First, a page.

In this guest post, Pratt Institute‘s Laura Stinger recaps a panel discussion held in Brooklyn on October 29th, to discuss Chicago’s recent experience with participatory budgeting, and the possibilities for similar initiatives in New York:
During an evening event held at Pratt Institute to discuss the future of participatory budgeting in New York City, Chicago Alderman Joe Moore was joined by New York City Council Member Brad Lander, Bronx Community Board 7 District Manager Fernando Tirado, and Community Voices Heard representative Anne Washington. This post recaps the presentations and discussions from the event.
After introductions by Eve Baron of the Pratt Center, the Alderman screened a short film to illustrate the participatory budgeting (PB) process in his ward, from formation of the steering committee, to brainstorming sessions, to presenting ideas, and finally voting. After the film, the Alderman explained why he felt compelled to use participatory budgeting as a way to tackle the lack of citizen influence in city government.
In Chicago, most city-wide decisions are made by the mayor, while ward decisions are left to each Alderman. In spite of the Aldermen’s significant influence on local zoning, capital expenses used to be concentrated in the downtown area. In the mid 1990’s, as a way to spread money out more evenly, Aldermen were given “menu funds” to spend on infrastructure improvements as they saw fit.
After hearing about participatory budgeting at the US Social Forum, Alderman Moore decided to explore the feasibility of using PB to distribute his menu funds. He liked the idea that it would involve his constituents in a process that was infamous for its lack of transparency. While a lot of politicians balk at the idea of giving up any power, Moore found that in giving up power to the people, he also gained power. After roughly 20 years in office, he feels that participatory budgeting has been his most popular initiative.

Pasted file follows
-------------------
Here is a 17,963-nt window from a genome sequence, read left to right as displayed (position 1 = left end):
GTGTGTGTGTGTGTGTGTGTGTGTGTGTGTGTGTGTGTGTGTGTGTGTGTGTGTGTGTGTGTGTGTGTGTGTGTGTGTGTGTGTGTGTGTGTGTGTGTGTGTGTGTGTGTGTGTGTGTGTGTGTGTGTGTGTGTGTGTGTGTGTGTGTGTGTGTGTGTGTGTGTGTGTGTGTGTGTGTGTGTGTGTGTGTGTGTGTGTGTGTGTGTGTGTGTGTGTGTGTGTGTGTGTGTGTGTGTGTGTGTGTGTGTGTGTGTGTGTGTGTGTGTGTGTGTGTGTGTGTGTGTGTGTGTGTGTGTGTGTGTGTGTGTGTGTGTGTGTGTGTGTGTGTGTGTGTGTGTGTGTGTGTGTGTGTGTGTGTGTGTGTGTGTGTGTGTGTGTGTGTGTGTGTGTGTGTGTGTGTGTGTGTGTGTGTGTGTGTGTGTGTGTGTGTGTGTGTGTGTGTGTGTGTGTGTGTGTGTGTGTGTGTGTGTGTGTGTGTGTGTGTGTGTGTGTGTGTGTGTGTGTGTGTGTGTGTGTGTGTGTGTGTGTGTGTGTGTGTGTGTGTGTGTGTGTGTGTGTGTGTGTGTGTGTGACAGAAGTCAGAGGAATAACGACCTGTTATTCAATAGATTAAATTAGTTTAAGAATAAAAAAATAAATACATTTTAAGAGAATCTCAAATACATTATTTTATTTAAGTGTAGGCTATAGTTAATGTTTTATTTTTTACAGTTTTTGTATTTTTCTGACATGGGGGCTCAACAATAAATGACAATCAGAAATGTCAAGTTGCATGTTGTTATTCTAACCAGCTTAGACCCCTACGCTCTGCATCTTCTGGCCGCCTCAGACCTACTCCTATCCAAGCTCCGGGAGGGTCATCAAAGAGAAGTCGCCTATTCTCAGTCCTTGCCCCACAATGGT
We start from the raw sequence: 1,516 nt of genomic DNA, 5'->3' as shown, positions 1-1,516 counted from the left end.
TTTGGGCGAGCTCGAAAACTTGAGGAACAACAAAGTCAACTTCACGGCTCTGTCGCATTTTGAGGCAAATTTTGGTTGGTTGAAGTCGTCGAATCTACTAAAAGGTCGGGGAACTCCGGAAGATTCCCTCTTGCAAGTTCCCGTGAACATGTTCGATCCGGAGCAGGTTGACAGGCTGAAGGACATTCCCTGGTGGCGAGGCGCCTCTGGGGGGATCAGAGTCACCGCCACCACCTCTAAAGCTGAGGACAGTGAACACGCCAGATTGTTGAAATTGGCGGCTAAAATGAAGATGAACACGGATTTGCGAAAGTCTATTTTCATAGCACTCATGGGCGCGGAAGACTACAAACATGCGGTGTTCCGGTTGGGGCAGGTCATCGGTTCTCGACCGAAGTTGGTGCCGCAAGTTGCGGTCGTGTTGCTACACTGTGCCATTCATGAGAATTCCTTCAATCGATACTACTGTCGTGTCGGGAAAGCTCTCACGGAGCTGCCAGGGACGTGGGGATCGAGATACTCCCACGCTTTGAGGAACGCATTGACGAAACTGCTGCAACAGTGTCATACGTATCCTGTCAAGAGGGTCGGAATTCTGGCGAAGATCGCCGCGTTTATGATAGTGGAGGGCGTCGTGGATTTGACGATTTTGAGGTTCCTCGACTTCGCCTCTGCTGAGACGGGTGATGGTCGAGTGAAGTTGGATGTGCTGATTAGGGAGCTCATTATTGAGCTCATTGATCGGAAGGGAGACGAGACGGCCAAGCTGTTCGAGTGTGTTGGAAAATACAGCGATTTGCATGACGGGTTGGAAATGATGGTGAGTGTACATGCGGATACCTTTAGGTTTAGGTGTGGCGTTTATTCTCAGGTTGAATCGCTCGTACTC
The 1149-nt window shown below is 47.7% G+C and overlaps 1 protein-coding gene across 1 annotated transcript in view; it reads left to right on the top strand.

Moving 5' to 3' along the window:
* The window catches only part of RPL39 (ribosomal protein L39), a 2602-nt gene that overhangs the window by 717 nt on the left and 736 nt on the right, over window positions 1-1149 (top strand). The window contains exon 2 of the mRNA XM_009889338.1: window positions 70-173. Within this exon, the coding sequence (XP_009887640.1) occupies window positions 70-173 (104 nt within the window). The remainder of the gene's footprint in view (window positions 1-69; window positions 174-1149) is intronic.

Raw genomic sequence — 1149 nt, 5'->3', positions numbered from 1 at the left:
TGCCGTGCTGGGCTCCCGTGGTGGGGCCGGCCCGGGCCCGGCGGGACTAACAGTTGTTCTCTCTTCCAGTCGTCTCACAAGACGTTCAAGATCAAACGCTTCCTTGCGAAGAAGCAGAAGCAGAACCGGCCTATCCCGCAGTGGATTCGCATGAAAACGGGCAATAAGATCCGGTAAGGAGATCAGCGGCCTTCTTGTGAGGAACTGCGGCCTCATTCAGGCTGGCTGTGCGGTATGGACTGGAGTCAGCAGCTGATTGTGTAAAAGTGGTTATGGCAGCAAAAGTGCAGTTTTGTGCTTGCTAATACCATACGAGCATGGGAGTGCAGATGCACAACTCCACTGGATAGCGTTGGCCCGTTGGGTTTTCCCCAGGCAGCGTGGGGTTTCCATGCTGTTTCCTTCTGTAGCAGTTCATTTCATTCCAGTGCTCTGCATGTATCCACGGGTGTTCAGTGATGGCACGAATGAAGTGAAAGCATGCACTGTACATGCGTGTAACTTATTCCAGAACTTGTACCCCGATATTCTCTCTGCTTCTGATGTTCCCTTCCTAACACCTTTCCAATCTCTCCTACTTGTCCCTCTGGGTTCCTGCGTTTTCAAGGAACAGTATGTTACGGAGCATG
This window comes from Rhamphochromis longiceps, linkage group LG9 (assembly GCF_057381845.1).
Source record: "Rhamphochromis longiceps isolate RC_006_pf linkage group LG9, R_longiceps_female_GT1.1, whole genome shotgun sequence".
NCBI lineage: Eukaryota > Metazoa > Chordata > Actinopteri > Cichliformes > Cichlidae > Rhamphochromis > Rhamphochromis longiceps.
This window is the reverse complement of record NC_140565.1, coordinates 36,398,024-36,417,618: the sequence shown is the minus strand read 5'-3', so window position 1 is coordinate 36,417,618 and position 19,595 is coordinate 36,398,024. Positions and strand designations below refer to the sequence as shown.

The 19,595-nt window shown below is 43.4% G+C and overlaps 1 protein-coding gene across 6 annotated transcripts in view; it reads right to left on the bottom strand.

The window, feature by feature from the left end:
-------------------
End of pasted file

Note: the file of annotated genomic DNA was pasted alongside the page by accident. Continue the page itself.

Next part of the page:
Moore’s jurisdiction, Chicago’s 49th Ward, lies in Rogers Park, a racially and economically diverse community of over 60,000 people. After forming a steering committee of community leaders to design the process, the Alderman’s office held nine neighborhood assemblies, including one for Spanish speakers. The Alderman explained the PB process and then participants broke into groups to discuss potential spending projects.
People were invited to stay involved as “community representatives.” These representatives then met for several months in six committees, to gather more ideas from the community and develop specific proposals to put on the final ballot. In April, all residents of the ward (even those who were not citizens, documented, or registered to vote) were invited to vote on the spending proposals. 1,600 people showed up to vote. After the results came in, the Alderman’s office began implementation.
Moore explained that the process is evolutionary, and is still being tweaked and improved. For instance, even though streets need to be resurfaced, the street improvement proposals did not receive many votes. The way streets projects were proposed (block by block) made people less likely to vote for projects that were not on their block. This year, the ballot will also ask voters what percent of the budget should go to street resurfacing, so people begin to think more globally.
According to Moore, the whole initiative cost $7,000 and required one staff member. Most costs went to printing and advertising. Moore acknowledged that it was very time consuming, but also that the rewards included good government and more political clout.
The conversation then moved to the possibility of using PB in New York. Brad Lander compared the NYC budget and planning process to Chicago’s. Discretionary funding, the money allotted by the speaker to each council member, is a small part of the NYC budget. Each council member has a capital pot and an operating expense pot, and the amounts given to each council member differ. Community boards also have a process where they compile budget priorities, often asking council members to spend their discretionary dollars in certain ways or asking the city to budget certain ways. The budget priorities established by the community boards are not attached to a guarantee of city funding, however.